Words, whether coined by an individual or of more organic origins, begin with certain definitions, but as time progresses their meanings and connotations change. What does ideology bring to mind? How about pragmatism?
Ideology, according to Dictionary.com: 1) the body of doctrine, myth, belief, etc., that guides an individual, social movement, institution, class, or large group. 2) such a body of doctrine, myth, etc., with reference to some political and social plan, as that of fascism, along with the devices for putting it into operation. 3) the study of the nature and origin of ideas; a system that derives ideas exclusively from sensation. 4) theorizing of a visionary or impractical nature.”
A more succinct definition from Merriam-Webster: “the set of ideas and beliefs of a group or political party; a systematic body of concepts especially about human life or culture; a manner or the content of thinking characteristic of an individual, group, or culture.”
The Encyclopedia Britannica gives us some historical background, including reasons for the word having both negative and positive connotations:
Thus ideology has been from its inception a word with a marked emotive content, though Destutt de Tracy presumably had intended it to be a dry, technical term. Such was his own passionate attachment to the science of ideas, and such was the high moral worth and purpose he assigned to it, that the word idéologie was bound to possess for him a strongly laudatory character. And equally, when Napoleon linked the name of idéologie with what he had come to regard as the most detestable elements in Revolutionary thought, he invested the same word with all of his feelings of disapprobation and mistrust. Ideology was, from this time on, to play this double role of a term both laudatory and abusive not only in French but also in German, English, Italian, and all the other languages of the world into which it was either translated or transliterated.
Pragmatism also seems marked by contradictory usage.
Pragmatism, school of philosophy, dominant in the United States in the first quarter of the 20th century, based on the principle that the usefulness, workability, and practicality of ideas, policies, and proposals are the criteria of their merit. It stresses the priority of action over doctrine, of experience over fixed principles, and it holds that ideas borrow their meanings from their consequences and their truths from their verification. Thus, ideas are essentially instruments and plans of action.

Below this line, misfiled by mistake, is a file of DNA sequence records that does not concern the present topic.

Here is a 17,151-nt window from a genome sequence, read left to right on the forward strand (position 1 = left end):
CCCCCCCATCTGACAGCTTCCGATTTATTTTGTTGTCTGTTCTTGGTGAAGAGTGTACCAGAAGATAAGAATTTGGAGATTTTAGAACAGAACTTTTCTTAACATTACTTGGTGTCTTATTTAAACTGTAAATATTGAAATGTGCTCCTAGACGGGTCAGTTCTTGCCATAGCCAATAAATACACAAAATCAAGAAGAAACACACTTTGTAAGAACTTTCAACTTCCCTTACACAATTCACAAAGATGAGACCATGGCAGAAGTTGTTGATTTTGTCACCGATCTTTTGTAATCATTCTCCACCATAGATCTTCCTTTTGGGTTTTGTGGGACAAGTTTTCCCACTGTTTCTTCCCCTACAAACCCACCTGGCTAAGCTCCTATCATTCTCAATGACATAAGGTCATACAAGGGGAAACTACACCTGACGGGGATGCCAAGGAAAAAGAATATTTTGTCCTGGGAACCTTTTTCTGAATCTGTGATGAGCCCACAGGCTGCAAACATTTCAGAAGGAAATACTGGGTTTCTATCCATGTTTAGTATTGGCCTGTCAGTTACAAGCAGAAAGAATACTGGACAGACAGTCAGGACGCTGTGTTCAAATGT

Achieving results, i.e., “getting things done” in business and public affairs, is often said to be “pragmatic.” There is a harsher and more brutal connotation of the term in which any exercise of power in the successful pursuit of practical and specific objectives is called “pragmatic.” The character of American business and politics is often so described. In these cases “pragmatic” carries the stamp of justification: a policy is justified pragmatically if it is successful.
Pragmatism: “1) a practical approach to problems and affairs tried to strike a balance between principles and pragmatism; 2) an American movement in philosophy founded by C. S. Peirce and William James and marked by the doctrines that the meaning of conceptions is to be sought in their practical bearings, that the function of thought is to guide action, and that truth is preeminently to be tested by the practical consequences of belief.”
Pragmatism: “action or policy dictated by consideration of the immediate practical consequences rather than by theory or dogma. 2) the doctrine that the content of a concept consists only in its practical applicability; the doctrine that truth consists not in correspondence with the facts but in successful coherence with experience.”
Did you catch that last definition? Truth consists not in correspondence with the facts but in… coherence with experience? What exactly is the difference between “facts” and “experience?” Are we entering the realm of relativism here? Certainly there is a flavor of “the ends justify the means.”
Often people and groups who claim to be “free from ideology” and pragmatic, practical, and action oriented, are in fact some of the most ideological, impractical, and disconnected from reality. These folks, like the atheist who claims to be completely rational and only influenced by empirical facts, but is actually very closed minded in their faith, they routinely ignore and deny facts that don’t match their preconceived notions.